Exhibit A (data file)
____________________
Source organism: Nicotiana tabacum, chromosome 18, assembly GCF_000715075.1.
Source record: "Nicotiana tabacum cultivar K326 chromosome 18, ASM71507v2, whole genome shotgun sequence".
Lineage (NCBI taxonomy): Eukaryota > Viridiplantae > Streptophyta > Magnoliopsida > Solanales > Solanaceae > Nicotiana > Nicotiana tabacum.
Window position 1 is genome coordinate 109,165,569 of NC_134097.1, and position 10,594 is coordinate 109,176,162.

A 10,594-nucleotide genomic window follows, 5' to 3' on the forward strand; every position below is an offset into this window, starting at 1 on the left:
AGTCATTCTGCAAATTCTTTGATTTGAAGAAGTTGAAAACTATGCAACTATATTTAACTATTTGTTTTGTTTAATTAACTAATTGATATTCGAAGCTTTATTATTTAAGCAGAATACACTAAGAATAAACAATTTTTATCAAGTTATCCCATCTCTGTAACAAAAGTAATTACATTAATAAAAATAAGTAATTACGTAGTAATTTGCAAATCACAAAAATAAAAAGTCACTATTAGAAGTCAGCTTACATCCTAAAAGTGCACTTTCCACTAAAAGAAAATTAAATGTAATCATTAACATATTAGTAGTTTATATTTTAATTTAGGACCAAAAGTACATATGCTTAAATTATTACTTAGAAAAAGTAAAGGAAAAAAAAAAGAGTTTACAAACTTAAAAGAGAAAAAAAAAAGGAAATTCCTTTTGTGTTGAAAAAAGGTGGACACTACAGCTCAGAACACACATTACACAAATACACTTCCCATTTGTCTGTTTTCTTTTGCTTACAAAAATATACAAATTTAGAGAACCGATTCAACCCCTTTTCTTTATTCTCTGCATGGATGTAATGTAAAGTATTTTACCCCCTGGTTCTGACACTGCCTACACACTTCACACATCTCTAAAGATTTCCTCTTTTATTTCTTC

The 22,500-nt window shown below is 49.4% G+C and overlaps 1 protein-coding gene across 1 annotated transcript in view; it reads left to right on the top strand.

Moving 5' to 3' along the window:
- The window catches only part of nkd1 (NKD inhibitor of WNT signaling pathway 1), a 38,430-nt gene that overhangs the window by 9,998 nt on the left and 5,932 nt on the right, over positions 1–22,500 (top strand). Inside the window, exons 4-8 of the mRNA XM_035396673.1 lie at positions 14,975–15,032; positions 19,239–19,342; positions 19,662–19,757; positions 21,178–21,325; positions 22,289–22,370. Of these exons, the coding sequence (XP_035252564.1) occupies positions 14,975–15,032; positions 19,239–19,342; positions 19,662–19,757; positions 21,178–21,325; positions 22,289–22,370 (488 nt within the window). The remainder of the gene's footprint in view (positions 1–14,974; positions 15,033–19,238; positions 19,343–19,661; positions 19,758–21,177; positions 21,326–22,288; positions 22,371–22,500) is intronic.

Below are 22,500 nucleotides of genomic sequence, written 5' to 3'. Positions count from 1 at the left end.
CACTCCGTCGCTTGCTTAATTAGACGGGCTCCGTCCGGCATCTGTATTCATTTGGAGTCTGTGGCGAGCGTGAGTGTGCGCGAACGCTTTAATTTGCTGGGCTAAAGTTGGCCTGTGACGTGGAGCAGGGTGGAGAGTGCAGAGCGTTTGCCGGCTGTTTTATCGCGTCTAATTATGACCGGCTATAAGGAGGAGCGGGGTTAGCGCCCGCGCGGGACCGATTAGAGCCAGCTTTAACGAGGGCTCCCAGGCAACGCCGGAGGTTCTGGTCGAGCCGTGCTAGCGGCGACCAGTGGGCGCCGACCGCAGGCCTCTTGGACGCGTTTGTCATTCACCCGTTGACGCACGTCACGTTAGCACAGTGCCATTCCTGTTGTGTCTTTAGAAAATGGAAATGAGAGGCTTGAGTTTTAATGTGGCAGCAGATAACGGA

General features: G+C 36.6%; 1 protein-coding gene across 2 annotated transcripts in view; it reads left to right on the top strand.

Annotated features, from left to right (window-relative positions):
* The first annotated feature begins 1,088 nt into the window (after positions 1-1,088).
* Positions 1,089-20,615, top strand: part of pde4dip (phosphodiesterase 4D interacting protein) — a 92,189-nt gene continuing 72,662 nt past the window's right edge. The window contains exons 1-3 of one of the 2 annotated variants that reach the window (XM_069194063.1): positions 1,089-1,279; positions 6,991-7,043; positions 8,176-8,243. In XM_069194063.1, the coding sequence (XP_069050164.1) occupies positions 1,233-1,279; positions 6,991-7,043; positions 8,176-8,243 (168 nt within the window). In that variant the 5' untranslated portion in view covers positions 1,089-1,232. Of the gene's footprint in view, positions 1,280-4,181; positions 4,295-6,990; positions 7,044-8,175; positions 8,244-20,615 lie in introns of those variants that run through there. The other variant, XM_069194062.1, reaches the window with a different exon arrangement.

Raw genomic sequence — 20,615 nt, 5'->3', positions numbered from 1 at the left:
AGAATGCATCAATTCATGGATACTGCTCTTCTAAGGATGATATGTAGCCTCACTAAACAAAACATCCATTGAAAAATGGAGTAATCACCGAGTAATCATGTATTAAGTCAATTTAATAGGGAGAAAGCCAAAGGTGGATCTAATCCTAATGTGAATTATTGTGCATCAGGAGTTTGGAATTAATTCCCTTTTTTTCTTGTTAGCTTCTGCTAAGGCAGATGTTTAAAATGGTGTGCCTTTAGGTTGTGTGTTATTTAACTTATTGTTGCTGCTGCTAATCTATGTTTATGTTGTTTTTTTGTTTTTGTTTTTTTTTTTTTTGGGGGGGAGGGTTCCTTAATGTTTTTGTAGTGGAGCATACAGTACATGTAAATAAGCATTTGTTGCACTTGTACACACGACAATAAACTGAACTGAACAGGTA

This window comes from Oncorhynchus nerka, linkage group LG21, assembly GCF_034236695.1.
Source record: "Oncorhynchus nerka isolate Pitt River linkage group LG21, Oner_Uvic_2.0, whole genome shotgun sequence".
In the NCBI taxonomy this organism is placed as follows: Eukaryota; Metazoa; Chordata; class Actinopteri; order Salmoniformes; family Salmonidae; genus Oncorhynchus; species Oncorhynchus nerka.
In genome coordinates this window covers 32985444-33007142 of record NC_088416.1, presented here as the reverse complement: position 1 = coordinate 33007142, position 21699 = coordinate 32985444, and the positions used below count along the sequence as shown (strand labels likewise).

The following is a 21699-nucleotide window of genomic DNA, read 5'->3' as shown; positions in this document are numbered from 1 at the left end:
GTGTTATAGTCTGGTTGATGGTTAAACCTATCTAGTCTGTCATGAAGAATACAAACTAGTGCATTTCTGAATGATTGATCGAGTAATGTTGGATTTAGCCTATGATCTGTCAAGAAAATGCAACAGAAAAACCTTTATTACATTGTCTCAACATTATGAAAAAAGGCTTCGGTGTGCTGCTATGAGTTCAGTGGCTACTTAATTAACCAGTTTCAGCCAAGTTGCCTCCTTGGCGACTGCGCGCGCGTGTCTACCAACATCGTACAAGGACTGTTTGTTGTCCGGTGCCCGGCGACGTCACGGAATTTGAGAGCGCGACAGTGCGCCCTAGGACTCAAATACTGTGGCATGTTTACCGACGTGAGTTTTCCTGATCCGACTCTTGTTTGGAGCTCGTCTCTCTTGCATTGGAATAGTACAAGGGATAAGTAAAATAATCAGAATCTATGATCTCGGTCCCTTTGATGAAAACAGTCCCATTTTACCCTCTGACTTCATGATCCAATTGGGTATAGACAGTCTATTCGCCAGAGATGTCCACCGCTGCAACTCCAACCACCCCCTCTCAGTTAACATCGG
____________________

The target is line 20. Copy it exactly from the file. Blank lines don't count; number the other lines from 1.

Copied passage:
In the NCBI taxonomy this organism is placed as follows: Eukaryota; Metazoa; Chordata; class Actinopteri; order Salmoniformes; family Salmonidae; genus Oncorhynchus; species Oncorhynchus nerka.